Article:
From an article by Will Brinson of CBS Sports, the Raiders have kicked around the idea of paying Bush more than McFadden due to the reliability and health issues.
Several months ago, it would have been classified as a "long shot" for the Philadelphia Eagles to even consider the thought of applying the franchise tag on wide receiver DeSean Jackson. Jackson was more or less thought of as a "cancer" on the team, and the prevailing thought was that the Eagles were prepared to let Jackson walk.
But that was then, and this is now. Since then, cooler heads have prevailed. Jackson is the player that the Eagles will not hesitate to apply the franchise tag to if they can't reach a multiple-year deal with him first. That doesn't prevent the Eagles from doing a sign-and-trade deal once they have his signature on the deal.
Could that be what the Eagles are privately thinking? They say all the right things to make Jackson think they want him back, and as soon as he signs a new deal, they turn around and trade him away for some draft picks.
The Pittsburgh Steelers are in a tricky situation regarding restricted free-agent wide receiver Mike Wallace. On an update from Rotoworld that analyzes a tweet from Adam Schefter of ESPN, there is only a 50/50 chance that the Steelers are going to be able to keep Wallace.
The biggest culprit in that the Steelers are almost $11 million over the salary cap. They are trying to restructure as many deals as they can, but there is only so much they can do. If a team makes an offer to Wallace that the Steelers can't match (poison pill offers have been outlawed in the latest CBA deal, so this would boil down to salary-cap issues), then that new team will be stronger and the Steelers will be clearly weaker.
That logic suggests that teams will aggressively go after Wallace, and since he is only a restricted free agent, there is only so much the Steelers can do to keep him. If that happens the Steelers would get a first-round draft pick as compensation, but that won't replace Wallace's production. Could the Ravens be that team?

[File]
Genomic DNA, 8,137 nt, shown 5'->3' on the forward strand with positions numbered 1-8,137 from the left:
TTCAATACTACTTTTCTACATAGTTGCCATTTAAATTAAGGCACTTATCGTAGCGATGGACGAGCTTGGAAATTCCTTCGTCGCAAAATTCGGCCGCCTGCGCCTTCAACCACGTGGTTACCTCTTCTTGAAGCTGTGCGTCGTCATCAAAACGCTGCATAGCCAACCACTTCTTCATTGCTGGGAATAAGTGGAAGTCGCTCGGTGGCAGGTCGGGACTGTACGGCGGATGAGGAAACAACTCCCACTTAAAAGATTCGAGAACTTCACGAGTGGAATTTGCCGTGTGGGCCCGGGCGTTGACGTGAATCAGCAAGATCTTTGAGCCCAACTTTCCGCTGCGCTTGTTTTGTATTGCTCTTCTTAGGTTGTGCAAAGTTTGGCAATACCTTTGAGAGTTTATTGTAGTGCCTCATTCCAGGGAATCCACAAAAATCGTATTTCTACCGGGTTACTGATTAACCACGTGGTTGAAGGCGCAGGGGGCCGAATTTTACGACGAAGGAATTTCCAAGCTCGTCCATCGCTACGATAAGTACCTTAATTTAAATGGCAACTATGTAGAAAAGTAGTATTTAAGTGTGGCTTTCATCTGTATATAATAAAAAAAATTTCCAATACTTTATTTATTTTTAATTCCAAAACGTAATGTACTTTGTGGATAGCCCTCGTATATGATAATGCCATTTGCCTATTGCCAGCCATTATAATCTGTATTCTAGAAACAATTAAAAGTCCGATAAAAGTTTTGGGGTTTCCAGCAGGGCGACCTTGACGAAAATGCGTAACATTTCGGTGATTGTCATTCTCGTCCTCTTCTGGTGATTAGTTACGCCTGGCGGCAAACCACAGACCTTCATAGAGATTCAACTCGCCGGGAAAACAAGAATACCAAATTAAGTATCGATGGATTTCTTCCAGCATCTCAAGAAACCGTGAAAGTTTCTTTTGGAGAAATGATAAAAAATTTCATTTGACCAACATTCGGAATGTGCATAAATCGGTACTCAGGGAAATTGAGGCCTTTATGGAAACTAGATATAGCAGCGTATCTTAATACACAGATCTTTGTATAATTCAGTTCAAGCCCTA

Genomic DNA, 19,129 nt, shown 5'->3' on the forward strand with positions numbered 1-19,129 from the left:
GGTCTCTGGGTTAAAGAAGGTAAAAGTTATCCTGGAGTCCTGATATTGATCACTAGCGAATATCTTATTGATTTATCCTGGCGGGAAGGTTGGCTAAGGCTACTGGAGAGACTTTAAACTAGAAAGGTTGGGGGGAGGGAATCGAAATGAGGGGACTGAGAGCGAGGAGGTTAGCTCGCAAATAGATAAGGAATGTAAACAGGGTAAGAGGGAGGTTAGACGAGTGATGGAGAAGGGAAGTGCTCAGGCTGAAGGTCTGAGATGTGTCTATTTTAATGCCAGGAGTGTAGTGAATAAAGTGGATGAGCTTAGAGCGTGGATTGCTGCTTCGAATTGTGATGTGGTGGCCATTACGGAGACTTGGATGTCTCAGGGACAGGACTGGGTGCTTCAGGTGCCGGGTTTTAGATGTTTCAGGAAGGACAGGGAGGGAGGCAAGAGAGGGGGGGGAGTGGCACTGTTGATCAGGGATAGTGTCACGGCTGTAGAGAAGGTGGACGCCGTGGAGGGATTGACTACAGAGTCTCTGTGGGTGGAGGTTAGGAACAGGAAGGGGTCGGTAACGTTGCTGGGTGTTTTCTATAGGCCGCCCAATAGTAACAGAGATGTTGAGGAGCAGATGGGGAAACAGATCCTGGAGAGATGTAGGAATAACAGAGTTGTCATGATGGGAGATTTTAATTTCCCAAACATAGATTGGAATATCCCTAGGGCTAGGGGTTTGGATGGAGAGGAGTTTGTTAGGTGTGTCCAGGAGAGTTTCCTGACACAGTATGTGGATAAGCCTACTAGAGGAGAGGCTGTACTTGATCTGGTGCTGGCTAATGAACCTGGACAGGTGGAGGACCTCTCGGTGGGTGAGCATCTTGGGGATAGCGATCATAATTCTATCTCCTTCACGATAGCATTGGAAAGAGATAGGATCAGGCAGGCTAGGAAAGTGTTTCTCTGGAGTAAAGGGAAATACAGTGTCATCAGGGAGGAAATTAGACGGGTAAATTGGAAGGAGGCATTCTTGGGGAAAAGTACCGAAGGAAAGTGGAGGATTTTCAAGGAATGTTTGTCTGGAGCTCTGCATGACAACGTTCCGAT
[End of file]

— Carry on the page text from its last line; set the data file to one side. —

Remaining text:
Another way to think about it is like this: Would the Ravens like to hurt the Steelers if they could, and would Wallace be a good return for surrendering their No. 29 overall pick in the first round? The answer to both of those questions would appear to be yes.
So the Steelers need to be able to remove enough salaries from their roster or free up enough cap space to pay Wallace the $9.6 million it would cost to make him the franchise tag player. Those are the issues coming into the start of free agency.
The San Diego Chargers' 16 free agents are Stephen Cooper, Patrick Crayton, Na’il Diggs, Jared Gaither, Antonio Garay, Steve Gregory, Nick Hardwick, Tommie Harris, Jacob Hester, Vincent Jackson, Randy McMichael, Tony Moll, Scott Mruczkowski, Paul Oliver, Bob Sanders and Mike Tolbert.
The Chargers have roughly $9 million to $10 million in cap space to work with, which really isn't that much, especially when you consider how much signing only half of their free agents from the list above would cost the team.
As per this article from Chargers Gab, if the Chargers were to apply the franchise tag on Vincent Jackson, that would increase his $11.424 million salary from 2011 an additional 20 percent, which comes out to $13.709 million. Given the cap space the team has and all of the other free agents to deal with, you can see the dilemma that the Chargers are in.
From almost every source I have been able to research, it is widely believed that the Chargers will not use their franchise tag on any player in the 2012 offseason.
The San Francisco 49ers free agents most likely to be considered for the franchise tag come down to quarterback Alex Smith and safety Dashon Goldson. These players are the top two priorities for the 49ers, so which player will get the franchise tag and which one will get a long-term deal?
My educated guess is that the 49ers will want to lock up Alex Smith based on his strong 2011 season and know that he will be part of their quarterback solution for the immediate future. If they are able to do that, then it makes it easier to take care of Goldson by just giving him the franchise tag.